An auxiliary verb is a verb that supports another verb. It is derived from the Latin word auxilium, meaning help or aid. A sentence can contain more than one auxiliary verb.
In Dutch, we often need to place one or two extra words between the auxiliary verb and the independent verb:
- many auxiliary verbs require the little word te
- in the continuous we add aan het
There is, however, a substantial list of auxiliary verbs that behave the same in English: no funny extra words are needed. The auxiliary verbs are simply followed by a 'bare' infinitive. This also goes for auxiliary verbs that precede the past participle.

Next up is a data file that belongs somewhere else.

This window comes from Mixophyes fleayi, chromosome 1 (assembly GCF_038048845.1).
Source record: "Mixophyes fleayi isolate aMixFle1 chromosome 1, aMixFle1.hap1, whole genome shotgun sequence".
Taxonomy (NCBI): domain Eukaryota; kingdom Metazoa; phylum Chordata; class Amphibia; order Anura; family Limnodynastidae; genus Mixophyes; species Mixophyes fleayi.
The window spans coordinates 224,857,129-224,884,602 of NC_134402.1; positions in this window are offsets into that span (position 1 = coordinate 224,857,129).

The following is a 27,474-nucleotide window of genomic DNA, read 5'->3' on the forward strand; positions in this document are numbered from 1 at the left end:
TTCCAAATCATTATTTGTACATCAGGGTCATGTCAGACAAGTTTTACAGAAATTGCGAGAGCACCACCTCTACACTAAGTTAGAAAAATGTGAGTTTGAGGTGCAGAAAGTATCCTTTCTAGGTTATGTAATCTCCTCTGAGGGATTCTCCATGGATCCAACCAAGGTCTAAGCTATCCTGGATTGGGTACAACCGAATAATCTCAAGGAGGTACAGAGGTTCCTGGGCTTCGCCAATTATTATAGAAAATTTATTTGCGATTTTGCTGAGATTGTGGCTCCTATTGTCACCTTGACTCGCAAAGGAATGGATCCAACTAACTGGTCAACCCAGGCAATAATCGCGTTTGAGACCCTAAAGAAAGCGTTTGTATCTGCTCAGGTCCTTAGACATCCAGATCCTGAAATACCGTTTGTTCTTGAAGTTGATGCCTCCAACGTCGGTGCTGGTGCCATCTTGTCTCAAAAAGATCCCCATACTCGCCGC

For most Dutch learners, using 'aan het' is not a problem. After all, it is only used in one particular grammar construction (the continuous).
The distinction between auxiliary verbs that require 'te' + infinitive and those that are followed by only a bare infinitive is more problematic. The logic is not as clear (if at all) as that of the 'aan het' construction. You can choose to randomly throw in 'te' whenever you feel like it, but you will only be right about half of the time. The only way to get around this is by learning the lists of verbs by heart ...